How Agencies Can Change Behavior in Today’s Digital World
- February 7, 2014
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Let’s face it: We’re a nation of bad habits. We‘re too fat, too sedentary and don’t save enough. But fear not, there are success stories. Recently, the National Center for Health Statistics, for example, reported that 18 percent of American adults smoked cigarettes in 2012, the lowest number on record.
Anti-smoking campaigns show that government agencies can help change behavior. What’s the mysterious alchemy of messages and motivation that drive behavior change? And how has that formula changed in today’s digital world?
Changing Behavior Is a Team Sport
Let’s look at the evidence-based best practices for changing behavior. The gold standard of medical research—the Framingham Heart Study—provides a key insight. The study began in 1948 by enrolling more than 5,000 residents in Framingham, Mass., who agreed to physical exams and lifestyle interviews for their entire life.
The lesson from Framingham is that changing behavior is a team sport. In his Pulitzer Prize-winning book, The Emperor of All Maladies: A Biography of Cancer, Siddhartha Mukherjee describes research that explores how Framingham residents quit smoking from 1971 to 2003. Mukherjee writes:
“Entire networks stopped smoking concordantly, like whole circuits flickering off. A family that dined together was also a family that quit together. When highly connected “socializers” stopped smoking, the dense social circle circumscribed around them also slowly stopped as a group.”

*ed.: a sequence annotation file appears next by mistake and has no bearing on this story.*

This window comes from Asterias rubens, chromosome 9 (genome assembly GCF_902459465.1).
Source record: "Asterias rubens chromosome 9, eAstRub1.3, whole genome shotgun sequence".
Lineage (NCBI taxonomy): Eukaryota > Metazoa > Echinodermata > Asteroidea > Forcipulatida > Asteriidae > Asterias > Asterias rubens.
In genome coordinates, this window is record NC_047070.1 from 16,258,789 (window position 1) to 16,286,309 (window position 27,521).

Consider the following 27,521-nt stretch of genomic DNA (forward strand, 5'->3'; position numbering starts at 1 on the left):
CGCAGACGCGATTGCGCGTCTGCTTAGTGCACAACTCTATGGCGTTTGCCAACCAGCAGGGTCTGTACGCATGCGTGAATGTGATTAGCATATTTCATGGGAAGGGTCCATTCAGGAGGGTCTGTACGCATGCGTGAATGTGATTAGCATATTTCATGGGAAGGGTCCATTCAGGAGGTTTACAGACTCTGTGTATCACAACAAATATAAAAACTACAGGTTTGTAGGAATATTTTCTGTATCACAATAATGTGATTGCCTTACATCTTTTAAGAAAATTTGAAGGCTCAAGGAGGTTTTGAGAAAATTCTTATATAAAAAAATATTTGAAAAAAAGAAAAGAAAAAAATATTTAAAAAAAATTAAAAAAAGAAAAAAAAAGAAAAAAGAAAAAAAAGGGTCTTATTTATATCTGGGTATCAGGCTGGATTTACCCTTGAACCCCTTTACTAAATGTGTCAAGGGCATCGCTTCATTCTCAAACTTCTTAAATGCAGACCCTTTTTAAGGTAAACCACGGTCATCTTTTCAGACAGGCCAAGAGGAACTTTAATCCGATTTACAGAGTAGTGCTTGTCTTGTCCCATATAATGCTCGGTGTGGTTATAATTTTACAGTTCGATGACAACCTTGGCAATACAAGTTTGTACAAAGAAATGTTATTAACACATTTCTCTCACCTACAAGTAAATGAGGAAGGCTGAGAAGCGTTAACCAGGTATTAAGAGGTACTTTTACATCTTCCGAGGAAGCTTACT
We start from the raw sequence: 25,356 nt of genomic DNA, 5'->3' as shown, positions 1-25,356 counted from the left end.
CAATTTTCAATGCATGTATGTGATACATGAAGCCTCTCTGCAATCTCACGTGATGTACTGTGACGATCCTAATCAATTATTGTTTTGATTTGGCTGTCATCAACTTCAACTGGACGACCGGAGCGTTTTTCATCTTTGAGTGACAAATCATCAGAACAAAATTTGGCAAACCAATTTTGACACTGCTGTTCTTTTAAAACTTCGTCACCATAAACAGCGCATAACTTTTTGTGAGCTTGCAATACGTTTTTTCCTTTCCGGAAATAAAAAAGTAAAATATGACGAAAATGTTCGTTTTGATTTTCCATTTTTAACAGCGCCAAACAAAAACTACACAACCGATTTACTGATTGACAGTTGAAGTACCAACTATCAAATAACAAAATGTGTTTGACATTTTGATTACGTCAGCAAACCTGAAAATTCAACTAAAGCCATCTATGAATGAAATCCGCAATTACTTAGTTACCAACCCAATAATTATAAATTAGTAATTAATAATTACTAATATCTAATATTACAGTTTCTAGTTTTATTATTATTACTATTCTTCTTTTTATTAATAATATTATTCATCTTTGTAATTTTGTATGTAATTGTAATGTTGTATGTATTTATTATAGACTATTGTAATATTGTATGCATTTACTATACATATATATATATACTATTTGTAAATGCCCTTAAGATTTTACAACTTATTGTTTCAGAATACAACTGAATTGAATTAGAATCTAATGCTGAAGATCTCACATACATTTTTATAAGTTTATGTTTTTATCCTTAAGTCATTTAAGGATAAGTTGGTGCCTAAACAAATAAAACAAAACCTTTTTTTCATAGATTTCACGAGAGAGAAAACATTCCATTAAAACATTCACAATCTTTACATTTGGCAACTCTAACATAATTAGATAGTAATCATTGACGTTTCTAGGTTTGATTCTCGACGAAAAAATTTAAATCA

Does the power of social networks still resonate today when some people seem to spend more time with their smart phone than their family? In a word, yes. Digital has expanded how we get information and interact within a social network. Consider the findings from Nielsen's 2013 Trust in Advertising report: Not surprisingly, 84 percent said word-of-mouth recommendations were the most trustworthy source of information, but 68 percent identified consumer opinions posted online.
Give Them a Reason to Believe
The challenge for government leaders is activating a social network in a cluttered digital environment. In the past, carefully researched messaging was sufficient. Today, activating a social network requires an “incite idea”—a platform that packs an emotional wallop and triggers action. Developing an incite idea entails consideration of the audience, barriers and motivations as well as the surrounding environment. Among the questions to ask:
- Is it compelling? Will it make someone laugh or cry?
- Is it meaningful? Will people share it and champion it?
- Does it bounce? Can it be propelled across the entire spectrum of traditional and digital media?
Powerful incite ideas can be seen in past campaigns. As described in the The Emperor of All Maladies, the first anti-smoking commercial in 1968 featured actor William Talman from the Perry Mason TV series. A longtime smoker, Talman would soon die of lung cancer. His message came through loud and clear: “If you do smoke—quit. Don’t be a loser.” The ad helped establish the connection between smoking and cancer—in a direct and emotional way. Social norms began to evolve. By 1974, smoking began to decline—reversing a 60-year trend.